Thursday, 15 December 2011
'The Edinburgh Dead' - Brian Ruckley
The setting might be new to me, but there are no surprises with our protagonist, Adam Quire. Like many other fictional coppers he has a troubled past, and a weakness to alcohol. He likes to do things his own way, which might be why the top brass are not too fond of him, in spite of his excellent results. He does have a benefactor who is able to shield him from his worst critics. Unfortunately for Adam Quire his benefactor is not without enemies of his own, and they are all waiting for a small misstep. Adam Quire even has physical disability to remind him of his time in the army, and the horrors he saw there. As it turns out there are more horrors to come for Adam Quire.
An unusually brutal murder has taken place in Edinburgh. The victim, a young man, was left for dead with savage injuries. He looked more like the victim of a beast than a man, but this course of action is ruled out as wild beasts simply don't feature in civilised Edinburgh. Adam Quire suspects there is more to the murder than what it seems and requests permission to show the body to a professor who has previously been able to help them with their investigations.
Adam Quire's enemies are quick to call this a waste of resources and when the good professor is unable to come to any conclusions his stock sink even lower. There is however some light at the end of the tunnel, no man could have inflicted those wounds. Only an animal like a dog or wolf could have been responsible.
I admit I was completely oblivious to the supernatural traits of this book, so I was somewhat surprised an animal would be involved. Thinking about it, the tag line written across the cover should have alerted me to this. It was however a pleasant surprise. I know from previous experience that Brian Ruckley does a good job of creating a very menacing atmosphere and I was already thinking of The Hound of Baskerville.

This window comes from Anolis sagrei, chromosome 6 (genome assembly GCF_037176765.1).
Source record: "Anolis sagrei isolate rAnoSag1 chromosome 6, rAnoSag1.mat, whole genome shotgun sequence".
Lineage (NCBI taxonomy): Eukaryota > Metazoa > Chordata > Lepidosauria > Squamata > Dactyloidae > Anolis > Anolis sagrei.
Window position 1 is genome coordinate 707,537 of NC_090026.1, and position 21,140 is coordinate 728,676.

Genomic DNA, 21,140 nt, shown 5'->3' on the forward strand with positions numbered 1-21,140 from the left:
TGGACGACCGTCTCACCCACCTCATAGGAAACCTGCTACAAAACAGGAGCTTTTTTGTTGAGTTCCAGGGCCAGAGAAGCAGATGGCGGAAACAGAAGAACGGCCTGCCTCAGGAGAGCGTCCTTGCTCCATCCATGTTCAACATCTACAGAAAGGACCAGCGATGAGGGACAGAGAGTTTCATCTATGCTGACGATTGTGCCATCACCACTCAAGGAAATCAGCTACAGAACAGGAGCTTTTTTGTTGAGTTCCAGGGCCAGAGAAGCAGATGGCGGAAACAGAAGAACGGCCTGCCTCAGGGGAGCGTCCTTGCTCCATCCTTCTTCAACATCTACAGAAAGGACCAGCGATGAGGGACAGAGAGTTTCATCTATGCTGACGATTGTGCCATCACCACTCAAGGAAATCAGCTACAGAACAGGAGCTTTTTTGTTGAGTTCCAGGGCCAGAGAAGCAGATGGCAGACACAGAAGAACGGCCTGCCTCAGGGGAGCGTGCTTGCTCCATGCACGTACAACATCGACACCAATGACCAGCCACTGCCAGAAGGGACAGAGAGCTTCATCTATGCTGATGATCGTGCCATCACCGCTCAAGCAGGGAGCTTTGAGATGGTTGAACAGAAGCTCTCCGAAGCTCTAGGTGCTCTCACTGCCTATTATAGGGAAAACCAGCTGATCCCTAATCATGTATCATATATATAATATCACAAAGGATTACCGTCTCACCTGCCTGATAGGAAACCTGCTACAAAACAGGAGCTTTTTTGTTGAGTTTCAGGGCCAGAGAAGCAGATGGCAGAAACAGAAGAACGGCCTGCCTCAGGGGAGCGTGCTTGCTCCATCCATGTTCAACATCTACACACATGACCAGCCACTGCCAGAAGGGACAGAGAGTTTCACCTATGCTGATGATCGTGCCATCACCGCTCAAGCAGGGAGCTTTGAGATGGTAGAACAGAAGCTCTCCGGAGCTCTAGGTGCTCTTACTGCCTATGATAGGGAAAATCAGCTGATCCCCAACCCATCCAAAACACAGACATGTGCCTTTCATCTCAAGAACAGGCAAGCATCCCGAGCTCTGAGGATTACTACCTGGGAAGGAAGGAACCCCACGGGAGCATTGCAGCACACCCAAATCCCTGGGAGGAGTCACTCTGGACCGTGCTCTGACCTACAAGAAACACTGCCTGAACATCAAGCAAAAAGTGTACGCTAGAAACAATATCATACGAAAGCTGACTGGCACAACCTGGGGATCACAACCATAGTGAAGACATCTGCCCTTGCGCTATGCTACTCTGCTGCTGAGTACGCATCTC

The dead man is so far unidentified so some good honest police work is now required by Adam Quire. This is the part where Edinburgh really comes alive from Brian Ruckley's writing and I think we get a realistic view of life in Edinburgh at that time. Not surprisingly, Adam Quire starts out with some arm twisting in the seedier districts, and to his surprise he finds himself in the finer parts of Edinburgh. He is forced to adopt a much gentler approach with the fine folk than with the poor. Unfortunately, the rich have a lot of influential friends, and Adam Quire finds himself in trouble with his superiors.
You quite quickly get a sense of Adam Quire being on an inevitable path to self-destruction like so many fictional coppers before him. No one ever seems to appreciate it when the nobs are investigated. Power and influence has often worked as a shield against the law, and there is a price to be paid for justice. Is Adam Quire willing to pay it?
The Edinburgh Dead is more about mystery, menace and dread than good honest police work. It was not what I expected, but it did work out well in the end. I felt Adam Quire was perhaps a little too plain and predictable to make a truly great character, but having said that I would still read the next book if there is one. He did grow on me, and did develop as a character. He learned a lot about himself, and what's important in life.
If you are into supernatural frights without sparkly vampires The Edinburgh Dead might just be the book for you. It's a well written and entertaining book.
The Edinburgh Dead wighs in at 416 pages and is published by Orbit Books.